- Paperback: 120 pages
- Publisher: Oxford University Press; 1 edition (April 19, 2010)
- Language: English
- ISBN-10: 0199572194
- ISBN-13: 978-0199572199
- Product Dimensions: 6.7 x 0.7 x 4.4 inches
- Shipping Weight: 3.5 ounces (View shipping rates and policies)
- Average Customer Review: 63 customer reviews
- Amazon Best Sellers Rank: #84,402 in Books (See Top 100 in Books)
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The Laws of Thermodynamics: A Very Short Introduction 1st Edition
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Review from previous edition: "It takes not only a great writer but a great scientist with a lifetime's experience to explains such a notoriously tricky area with absolute economy and precision, not to mention humour."
--Books of the Year, Observer. 30.11.08
"His engaging account...the lucid figures offer readers a firm understanding of energy and entropy."
"Concise, well-written, engaging and carefully structured... an enjoyable and informative read."
--Chemistry World 01/12/2007
"Peter Atkins's account of the core concepts of thermodynamics is beautifully crafted."
--Simon Mitton, THES 16/11/2007
"A brief and invigoratingly limpid guide to the laws of thermodynamics."
--Saturday Guardian 15/09/2007
"Atkins's systematic foundations should go a long way towards easing confusion about the subject...an engaging book, just the right length (and depth) for an absorbing, informative read."
--Mark Haw, Nature 20/09/2007
"[Atkins'] ultra-compact guide to thermodynamics [is] a wonderful book that I wish I had read at university."
--New Scientist 20/10/2007
About the Author
Peter Atkins is Professor of Chemistry at the University of Oxford and Fellow of Lincoln College. He is the author of nearly 60 books, which include Galileo's Finger: The Ten Great Ideas of Science and the famed textbook Physical Chemistry (now in its eighth edition).
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Top customer reviews
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The selection of content is good, however the author did not apply adequate effort to present it in a readable way with clear details. The exact same material is covered in "Elements of Physical Chemistry" by Atkins and Julio de Paula. The language there is much more readable (probably due to the second author) with more expanded details and pictures. However it is still more focused on chemistry than physics and you still won't see the Clausius derivation of entropy.
Here are the main problems of the "Very Short Introduction":
- the Clausius definition of entropy is dumped on the reader without derivation. If you are curious how entropy appears in thermodynamics, you are out of lack, and this is typical for most chemistry books.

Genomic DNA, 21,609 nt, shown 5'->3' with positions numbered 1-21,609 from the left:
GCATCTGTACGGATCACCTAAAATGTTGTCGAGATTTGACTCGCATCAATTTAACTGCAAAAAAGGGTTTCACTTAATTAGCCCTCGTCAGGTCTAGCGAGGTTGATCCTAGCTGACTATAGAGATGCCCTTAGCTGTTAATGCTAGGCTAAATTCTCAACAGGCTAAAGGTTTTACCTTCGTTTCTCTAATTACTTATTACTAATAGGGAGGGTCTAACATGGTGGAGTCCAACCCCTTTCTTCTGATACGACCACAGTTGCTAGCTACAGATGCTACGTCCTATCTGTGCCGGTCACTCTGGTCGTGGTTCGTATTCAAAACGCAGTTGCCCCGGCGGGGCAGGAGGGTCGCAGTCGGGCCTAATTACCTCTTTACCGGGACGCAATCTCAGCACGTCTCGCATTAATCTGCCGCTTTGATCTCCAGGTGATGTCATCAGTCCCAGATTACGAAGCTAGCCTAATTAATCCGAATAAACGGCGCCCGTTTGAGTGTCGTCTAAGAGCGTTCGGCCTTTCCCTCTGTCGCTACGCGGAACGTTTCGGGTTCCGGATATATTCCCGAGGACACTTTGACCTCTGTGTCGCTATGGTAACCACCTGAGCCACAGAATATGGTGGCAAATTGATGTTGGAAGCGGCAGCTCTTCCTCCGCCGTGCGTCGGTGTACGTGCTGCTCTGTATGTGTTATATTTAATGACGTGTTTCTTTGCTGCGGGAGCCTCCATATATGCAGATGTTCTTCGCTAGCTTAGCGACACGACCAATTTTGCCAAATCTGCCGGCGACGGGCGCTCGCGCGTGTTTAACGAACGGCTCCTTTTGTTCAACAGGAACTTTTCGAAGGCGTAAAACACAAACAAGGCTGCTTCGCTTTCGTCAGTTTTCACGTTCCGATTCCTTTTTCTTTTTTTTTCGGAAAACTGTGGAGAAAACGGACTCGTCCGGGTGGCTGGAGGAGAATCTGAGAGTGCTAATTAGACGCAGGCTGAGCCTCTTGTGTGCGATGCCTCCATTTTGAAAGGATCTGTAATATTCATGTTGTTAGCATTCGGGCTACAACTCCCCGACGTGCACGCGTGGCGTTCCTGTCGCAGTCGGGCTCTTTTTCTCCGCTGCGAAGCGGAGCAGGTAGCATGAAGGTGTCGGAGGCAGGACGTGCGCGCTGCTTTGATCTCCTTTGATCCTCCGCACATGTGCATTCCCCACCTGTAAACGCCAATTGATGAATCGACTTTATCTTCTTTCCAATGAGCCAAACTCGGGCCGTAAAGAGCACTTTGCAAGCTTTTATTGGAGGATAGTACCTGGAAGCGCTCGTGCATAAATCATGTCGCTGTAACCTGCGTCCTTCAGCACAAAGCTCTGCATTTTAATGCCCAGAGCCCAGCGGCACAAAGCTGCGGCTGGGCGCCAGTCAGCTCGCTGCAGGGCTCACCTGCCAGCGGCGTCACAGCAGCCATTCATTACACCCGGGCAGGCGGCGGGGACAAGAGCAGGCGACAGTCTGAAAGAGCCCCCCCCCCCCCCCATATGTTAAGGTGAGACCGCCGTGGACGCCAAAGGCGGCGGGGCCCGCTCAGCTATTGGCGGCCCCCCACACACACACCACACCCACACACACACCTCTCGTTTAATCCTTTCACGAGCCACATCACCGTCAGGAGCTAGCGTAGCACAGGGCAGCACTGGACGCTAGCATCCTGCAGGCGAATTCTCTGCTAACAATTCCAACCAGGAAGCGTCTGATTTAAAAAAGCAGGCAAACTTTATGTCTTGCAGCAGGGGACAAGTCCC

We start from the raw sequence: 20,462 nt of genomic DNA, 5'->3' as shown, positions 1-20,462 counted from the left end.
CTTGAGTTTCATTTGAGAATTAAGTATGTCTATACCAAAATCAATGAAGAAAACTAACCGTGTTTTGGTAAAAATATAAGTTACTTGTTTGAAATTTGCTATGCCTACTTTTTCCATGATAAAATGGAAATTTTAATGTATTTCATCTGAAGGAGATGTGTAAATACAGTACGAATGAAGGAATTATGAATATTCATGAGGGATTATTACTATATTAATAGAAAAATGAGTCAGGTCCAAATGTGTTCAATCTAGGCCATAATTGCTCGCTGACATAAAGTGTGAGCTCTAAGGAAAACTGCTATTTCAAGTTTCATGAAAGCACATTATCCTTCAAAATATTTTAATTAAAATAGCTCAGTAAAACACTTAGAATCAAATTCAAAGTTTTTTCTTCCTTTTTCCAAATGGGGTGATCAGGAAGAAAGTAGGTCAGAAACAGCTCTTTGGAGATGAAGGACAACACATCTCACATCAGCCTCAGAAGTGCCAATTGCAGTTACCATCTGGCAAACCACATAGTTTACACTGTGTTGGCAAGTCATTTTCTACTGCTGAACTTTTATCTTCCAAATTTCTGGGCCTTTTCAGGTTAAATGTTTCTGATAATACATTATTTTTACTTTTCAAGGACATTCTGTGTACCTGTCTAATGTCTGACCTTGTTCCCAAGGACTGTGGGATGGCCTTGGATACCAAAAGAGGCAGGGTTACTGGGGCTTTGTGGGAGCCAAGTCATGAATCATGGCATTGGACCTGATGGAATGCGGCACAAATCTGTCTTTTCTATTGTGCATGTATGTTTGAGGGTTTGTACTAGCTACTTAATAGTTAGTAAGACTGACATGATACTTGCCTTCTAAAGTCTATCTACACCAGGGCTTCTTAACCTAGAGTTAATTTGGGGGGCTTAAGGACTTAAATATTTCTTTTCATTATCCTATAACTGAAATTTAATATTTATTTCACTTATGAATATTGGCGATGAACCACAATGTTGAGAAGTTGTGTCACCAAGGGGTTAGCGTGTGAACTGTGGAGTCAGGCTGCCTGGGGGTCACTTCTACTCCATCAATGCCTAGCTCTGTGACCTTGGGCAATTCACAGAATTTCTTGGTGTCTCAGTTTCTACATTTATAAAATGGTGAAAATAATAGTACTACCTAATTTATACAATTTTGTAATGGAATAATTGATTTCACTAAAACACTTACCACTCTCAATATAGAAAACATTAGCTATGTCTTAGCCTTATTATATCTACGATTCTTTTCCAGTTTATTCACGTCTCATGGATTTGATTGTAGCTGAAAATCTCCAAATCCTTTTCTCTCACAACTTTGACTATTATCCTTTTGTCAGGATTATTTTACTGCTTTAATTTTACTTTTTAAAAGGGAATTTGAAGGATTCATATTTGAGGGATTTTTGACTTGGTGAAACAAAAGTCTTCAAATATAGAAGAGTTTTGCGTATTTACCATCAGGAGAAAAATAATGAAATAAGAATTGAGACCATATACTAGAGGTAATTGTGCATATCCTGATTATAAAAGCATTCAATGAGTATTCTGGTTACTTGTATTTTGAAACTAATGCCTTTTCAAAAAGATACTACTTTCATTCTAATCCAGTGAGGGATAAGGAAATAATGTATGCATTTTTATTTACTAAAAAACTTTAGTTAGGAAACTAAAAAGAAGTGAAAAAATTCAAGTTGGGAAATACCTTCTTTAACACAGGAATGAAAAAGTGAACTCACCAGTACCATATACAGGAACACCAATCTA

- the energy diagrams of two connected heat engines are best illustrated with numerical values, as many good physics books do, not with generic "Heat" which have different values for the two engines. The author completely forgets to mention that the energy flow is conserved on such a diagram so his first explanation of equivalence between Kelvin and Clausius statements will be lost on many readers that see these diagrams for the first time.
- at many places the text is unpleasant to read and hard to understand due to pretentious dictionary words and several thoughts crammed into a single convoluted sentence:
"Whereas lesser minds might view the heat source as the crucial component, or perhaps the vigorously reciprocating piston, Kelvin - as we shall anachronistically call him - saw otherwise: he identified the invisible as indispensible, seeing that the cold sink - often just the undersigned surroundings - is essential".
- some examples in the book are missing small details vital to their understanding. For example, the book fails to mention that when a chemical reaction "releases energy", the change of internal energy from the initial products to the final products at the same temperature is negative, and even cites it as positive: "When 1L of gasoline is burned it produces carbon dioxide and water vapour. The change in internal energy is 33 MJ ....". Many beginners will be lost by such a flip of sign in the First Law and will not be able to follow the explanation, which renders it useless. Another example was not explaining why the entropy change of a heat engine is not taken into account when the total entropy change of the universe is calculated. Answer: a cyclic engine returns to the initial state of the same entropy.
- the book is historically inaccurate on a few occasions. The formula for the efficiency of Carnot's engine was derived by Kelvin, not by Carnot as the book claims. Kelvin wrote a whole 40-50 page article on Carnot's book and was not "largely oblivious of Carnot's work" as Atkins claims.
In conclusion: (1) For dabblers like me, this is a superb introduction and summary; (2) For students who want an introduction to the basic concepts, this is for you -- no one should take an introductory physics course that includes thermodynamics without reading this.